On the morning of Thursday, November 6, 1997 my identity became clear not only to me, but to every person I would encounter from that day forward. I decided to wear the hijab and begin to develop myself as a more conscientious Muslim woman. It was on that very day that I revealed to the world that I am a Muslim and that I was no longer afraid to be who I was.
For those of you who are unfamiliar with the term, hijab, it literally means 'barrier' or 'something that covers or conceals completely'. In today's non-Islamic societies, the true meaning of the hijab is often replaced with such notions as scarves, kerchiefs, or 'head-pieces' - as one of my co-workers eloquently put it. Many people are simply uneducated about the why Muslims must dress modestly and because of this profound lack of knowledge and understanding many stereotypes and misconceptions arise.
I am not going to go into the intricate details about the purpose of the hijab or submerse myself in the ongoing debate as to whether or not the hijab is an obligatory practice for Muslim men and women. There are many fabulous books available that go through the ins-and-outs of appropriate Muslim dress. Better yet, I implore all of you to pick up a Qur'an, and read over the verses concerning modesty and dress.
In surah 24: Al Nur (or The Light), verses 30-31 it says:
"Say to the believing men that they should lower their gaze and guard their modesty: that will make for greater purity of them: And Allah is well acquainted with all that they do. And say to the believing women that they should lower their gaze and guard their modesty: they should not display their ornaments except what must ordinarily appear thereof; that they should draw their veils over their bosoms and not display their beauty..."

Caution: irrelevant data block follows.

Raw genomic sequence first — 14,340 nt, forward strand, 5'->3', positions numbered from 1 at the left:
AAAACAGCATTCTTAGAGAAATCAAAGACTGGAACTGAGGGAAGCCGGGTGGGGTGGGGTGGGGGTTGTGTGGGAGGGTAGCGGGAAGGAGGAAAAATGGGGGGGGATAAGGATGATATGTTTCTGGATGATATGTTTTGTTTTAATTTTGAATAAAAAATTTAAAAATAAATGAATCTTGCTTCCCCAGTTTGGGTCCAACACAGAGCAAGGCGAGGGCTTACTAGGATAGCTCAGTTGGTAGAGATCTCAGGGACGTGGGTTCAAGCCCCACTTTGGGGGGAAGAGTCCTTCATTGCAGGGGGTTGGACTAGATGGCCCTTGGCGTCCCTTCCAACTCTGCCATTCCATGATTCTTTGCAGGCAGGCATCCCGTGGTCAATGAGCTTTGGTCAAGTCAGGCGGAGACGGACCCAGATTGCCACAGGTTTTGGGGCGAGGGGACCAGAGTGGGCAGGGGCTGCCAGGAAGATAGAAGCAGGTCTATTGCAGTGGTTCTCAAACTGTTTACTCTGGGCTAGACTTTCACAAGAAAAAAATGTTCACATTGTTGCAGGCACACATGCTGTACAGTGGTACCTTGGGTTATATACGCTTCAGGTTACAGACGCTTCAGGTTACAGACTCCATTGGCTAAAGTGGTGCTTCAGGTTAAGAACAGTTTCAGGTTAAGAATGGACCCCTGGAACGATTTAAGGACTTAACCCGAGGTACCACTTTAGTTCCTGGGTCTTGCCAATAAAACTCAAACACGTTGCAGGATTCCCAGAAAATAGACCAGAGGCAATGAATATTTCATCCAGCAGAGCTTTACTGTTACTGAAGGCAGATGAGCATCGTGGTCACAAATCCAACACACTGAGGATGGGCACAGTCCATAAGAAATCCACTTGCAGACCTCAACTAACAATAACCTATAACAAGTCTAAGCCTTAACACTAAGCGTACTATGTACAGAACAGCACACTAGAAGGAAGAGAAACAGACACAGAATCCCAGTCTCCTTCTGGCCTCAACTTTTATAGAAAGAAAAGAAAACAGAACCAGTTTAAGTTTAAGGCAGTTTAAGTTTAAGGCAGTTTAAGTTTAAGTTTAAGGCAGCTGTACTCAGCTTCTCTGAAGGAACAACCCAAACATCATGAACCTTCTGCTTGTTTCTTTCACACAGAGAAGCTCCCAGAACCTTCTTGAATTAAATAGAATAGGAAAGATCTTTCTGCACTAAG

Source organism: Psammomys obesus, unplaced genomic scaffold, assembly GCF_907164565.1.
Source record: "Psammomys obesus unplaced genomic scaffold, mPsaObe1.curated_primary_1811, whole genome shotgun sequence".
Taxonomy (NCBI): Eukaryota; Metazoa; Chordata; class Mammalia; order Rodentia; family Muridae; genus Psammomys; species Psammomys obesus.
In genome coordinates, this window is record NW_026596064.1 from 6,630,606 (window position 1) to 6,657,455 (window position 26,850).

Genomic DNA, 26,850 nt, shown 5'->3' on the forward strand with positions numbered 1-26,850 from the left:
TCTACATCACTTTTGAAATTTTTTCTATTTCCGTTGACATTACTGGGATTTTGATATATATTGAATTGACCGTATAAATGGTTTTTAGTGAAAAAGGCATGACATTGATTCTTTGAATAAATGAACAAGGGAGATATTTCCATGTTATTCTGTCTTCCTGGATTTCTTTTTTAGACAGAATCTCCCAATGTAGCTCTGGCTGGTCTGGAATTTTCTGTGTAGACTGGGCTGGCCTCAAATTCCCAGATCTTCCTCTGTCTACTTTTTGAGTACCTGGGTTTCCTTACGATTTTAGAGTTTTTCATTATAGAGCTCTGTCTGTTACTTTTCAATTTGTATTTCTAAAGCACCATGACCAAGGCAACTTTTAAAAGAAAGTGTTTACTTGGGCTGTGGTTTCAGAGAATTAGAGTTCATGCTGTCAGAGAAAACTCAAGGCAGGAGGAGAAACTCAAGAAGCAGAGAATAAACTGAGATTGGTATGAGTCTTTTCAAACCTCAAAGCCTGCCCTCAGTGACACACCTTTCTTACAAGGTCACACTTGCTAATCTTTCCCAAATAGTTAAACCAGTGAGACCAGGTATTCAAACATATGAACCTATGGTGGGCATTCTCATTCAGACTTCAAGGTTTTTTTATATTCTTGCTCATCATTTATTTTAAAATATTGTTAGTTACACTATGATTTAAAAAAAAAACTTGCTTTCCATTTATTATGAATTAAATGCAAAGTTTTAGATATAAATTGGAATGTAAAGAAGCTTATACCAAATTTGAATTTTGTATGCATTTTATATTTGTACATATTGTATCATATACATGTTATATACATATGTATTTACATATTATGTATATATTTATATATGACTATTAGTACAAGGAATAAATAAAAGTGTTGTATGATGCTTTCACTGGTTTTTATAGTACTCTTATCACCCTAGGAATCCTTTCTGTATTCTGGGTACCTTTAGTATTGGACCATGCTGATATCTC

Today, I am simply here to share with you my personal experiences in hope that you may find some meaning and sense of inspiration in what I have to say.
Raised in a Muslim family, I was brought up with the basic, fundamental principles and values that Islam instills. I was taught to pray, to fast, to be kind-hearted, generous and to share the deen of Allah graciously with those around me. The thought of one day 'covering my head' occasionally popped into my mind, but the thought that almost always followed was - "Not until I'm ready!" I never really understood what hijab meant. I often thought that it was man's clever way of keeping woman under his control.
I soon came to realize that I very wrong. In fact, the hijab was the perfect outlet for women to seek liberation, respect and ultimate freedom from sexual harassment and the liking. For years and years I would wake up extra early to style my hair according to what was 'in' at the time. I would spend over an hour caking make-up onto my face, trying to look beautiful - but never quite sure for who? Each morning I would eventually make my way out into the world - not really prepared to be judged, solely on my physical appearance, by every person I was to encounter along my path.